“The whole is greater than the sum of its parts.” This quotation by Aristotle never feels more real to me than when I am in the theater. Why? Because it is only through an immense amount of teamwork that written words on a page become magical pieces of art that can whisk an audience away from their seats into a world projected on a stage.   Whether you attend a Broadway musical with a cast of hundreds, or a one-man show, the teamwork involved in each production is necessary for each act to go off without a hitch.

This was apparent to me last night as I attended “Works in Progress,” a one-act dramatic reading festival.   The only reason I was attending is because something I had written was being performed and I wanted to see it come to life. The play, titled “Nine Months” was supposed to be comedic farce looking at some of the things that pregnant woman and their significant others go through during the gestation period. However, even at the very beginning of the process I was not the only one involved.

It starts at the beginning. Someone asked me to write a play for this festival. She immediately became the inspiration for the play because she was pregnant at the time and was complaining about something going on in her life. BAM! An idea is born. I thought of other couples and the stories I had heard during their pregnancies. The ideas kept flowing. Thanks to probably 5 or 6 couples and the stories I had heard, I was starting to formulate a story. The original inspiration for the piece helped hone the words. Little did I know that just 6 months later that story would live out on stage.

Last night I entered the atrium to see about a hundred chairs surrounding a small stage. There were two men fixing lights, one woman working on microphone checks and several students, faculty and staff from this small college in Georgia running around putting on the finishing touches before the start of the production. My partner, wife and I were shown our front row seats and away we went. One director, seventeen actors and numerous crew performed 3 one-act plays as dramatic readings. It was amazing to watch.

When it was time for my play I sat with nervous trepidation. What if the actors didn’t meet my expectations? What if the director had changed the play to the point I wouldn’t recognize it? The worst thought? What if the audience didn’t laugh? The horror. I sat. I fidgeted. I waited. Then the narrator spoke…

When it was over I was amazed. These three wonderful college students brought the script to life. Despite constraining rules that didn’t allow them to look at one another, or move anything besides their heads, they made the audience, or at least me, feel like I was looking at a full stage adorned with sets and costumes. I could sense the emotion, and the energy. My nervousness turned to glee and pride as I applauded their performance.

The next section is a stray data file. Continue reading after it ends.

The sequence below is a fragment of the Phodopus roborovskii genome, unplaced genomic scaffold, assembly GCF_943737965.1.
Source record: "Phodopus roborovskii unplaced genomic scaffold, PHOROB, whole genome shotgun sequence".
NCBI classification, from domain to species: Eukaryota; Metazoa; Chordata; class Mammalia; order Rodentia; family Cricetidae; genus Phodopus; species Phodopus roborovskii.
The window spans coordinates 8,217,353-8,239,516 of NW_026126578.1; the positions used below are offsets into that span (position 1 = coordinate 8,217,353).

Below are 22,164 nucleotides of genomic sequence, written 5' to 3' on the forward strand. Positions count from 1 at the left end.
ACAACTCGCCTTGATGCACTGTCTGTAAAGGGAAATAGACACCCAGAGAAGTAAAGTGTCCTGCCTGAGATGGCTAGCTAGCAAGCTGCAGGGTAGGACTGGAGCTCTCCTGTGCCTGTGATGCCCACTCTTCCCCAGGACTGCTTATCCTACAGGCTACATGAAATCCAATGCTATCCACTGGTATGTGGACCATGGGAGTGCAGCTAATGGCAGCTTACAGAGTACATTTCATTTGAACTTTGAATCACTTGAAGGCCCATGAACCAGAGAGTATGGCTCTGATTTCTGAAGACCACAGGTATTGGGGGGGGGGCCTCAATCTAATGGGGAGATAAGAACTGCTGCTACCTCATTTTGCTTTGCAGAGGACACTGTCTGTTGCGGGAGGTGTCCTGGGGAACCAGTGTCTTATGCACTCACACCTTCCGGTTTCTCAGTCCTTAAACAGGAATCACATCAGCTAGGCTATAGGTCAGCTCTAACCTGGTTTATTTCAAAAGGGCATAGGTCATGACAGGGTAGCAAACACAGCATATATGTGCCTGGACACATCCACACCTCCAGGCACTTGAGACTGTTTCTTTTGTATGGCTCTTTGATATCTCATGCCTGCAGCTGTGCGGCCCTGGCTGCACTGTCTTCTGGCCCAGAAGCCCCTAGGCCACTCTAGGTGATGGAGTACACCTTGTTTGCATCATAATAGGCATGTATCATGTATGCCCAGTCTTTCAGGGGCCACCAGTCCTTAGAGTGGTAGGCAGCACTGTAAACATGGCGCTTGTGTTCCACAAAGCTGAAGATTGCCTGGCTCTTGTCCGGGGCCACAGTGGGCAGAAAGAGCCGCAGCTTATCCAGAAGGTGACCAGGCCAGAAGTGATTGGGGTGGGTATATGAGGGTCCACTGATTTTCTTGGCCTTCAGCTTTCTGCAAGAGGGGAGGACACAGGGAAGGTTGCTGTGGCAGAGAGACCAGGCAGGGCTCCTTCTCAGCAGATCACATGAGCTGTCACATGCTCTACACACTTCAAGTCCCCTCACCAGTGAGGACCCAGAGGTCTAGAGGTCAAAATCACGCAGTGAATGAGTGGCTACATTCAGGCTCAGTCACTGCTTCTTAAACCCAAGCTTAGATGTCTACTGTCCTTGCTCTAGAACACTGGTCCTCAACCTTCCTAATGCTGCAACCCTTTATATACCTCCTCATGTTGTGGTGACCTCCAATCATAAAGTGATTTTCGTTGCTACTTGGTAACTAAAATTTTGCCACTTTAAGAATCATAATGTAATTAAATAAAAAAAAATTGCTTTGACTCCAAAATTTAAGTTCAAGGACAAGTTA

It was after the play, during a question and answer session when I was asked about working with my partner and how that took place that a word came to mind. It’s a word that a dear friend of mine has been using a lot lately, and it certainly applied here. The word is collaboration. Together, my partner and I collaborated on a project and it ended up winning a one-act play writing competition. The director, actors and crew collaborated and performed said play. Even the audience collaborated as they laughed, squirmed and reacted to the words and movements. It was a total collaboration and it is a necessity, not only in the theater, but it life.

That’s right, collaboration is a necessity in all of life. You can’t do anything on your own. You can’t eat unless someone makes the food. You can’t work unless someone pays you for your product or actions. You can’t read unless some one writes the book. Everything in life in some one or another is some kind of collaboration, relying on another human being or group of human beings. I guess you could go to a plot of dirt, lie down and wait to die without another human. But if that’s the exception to the rule, then I still think I am making my point.

Put another way, collaboration is community. It’s the interaction we all have with one another on a daily basis to live life.   The military community is a great example of this. They collaborate to serve this country and protect freedom.   Churches also show this example at times. Done right, they work with their members, with other churches and with community leaders to share resources and resilience with those who could be running short on both.   They show love, when love is in short supply and make our communities stronger than they would otherwise be. Together, the sum is better than the parts.

That is really how it should be. The play is better when the writers, directors, actors and crew can all lend their individual talents to a cohesive production. They may never be in the same room or even meet, but they could still give each other the tools they need to bring their talents to the next level. Collaboration provides that. It gives all of us the opportunity to improve and impress. I think something about Iron sharpening iron fits here.

After the show, I couldn’t stop thinking about the play and how it could be improved. The show was called “Works in Progress” for a reason. Everything can be improved. We can always look back and tweak this or manipulate that. The show last night was great, but in 12 hours I have figured out that it needs at least one more character and should include at least 2 more scenes. Our one-act will soon be a full-length play, but that can’t be true without collaboration, and neither can life.

Who will you collaborate with today?


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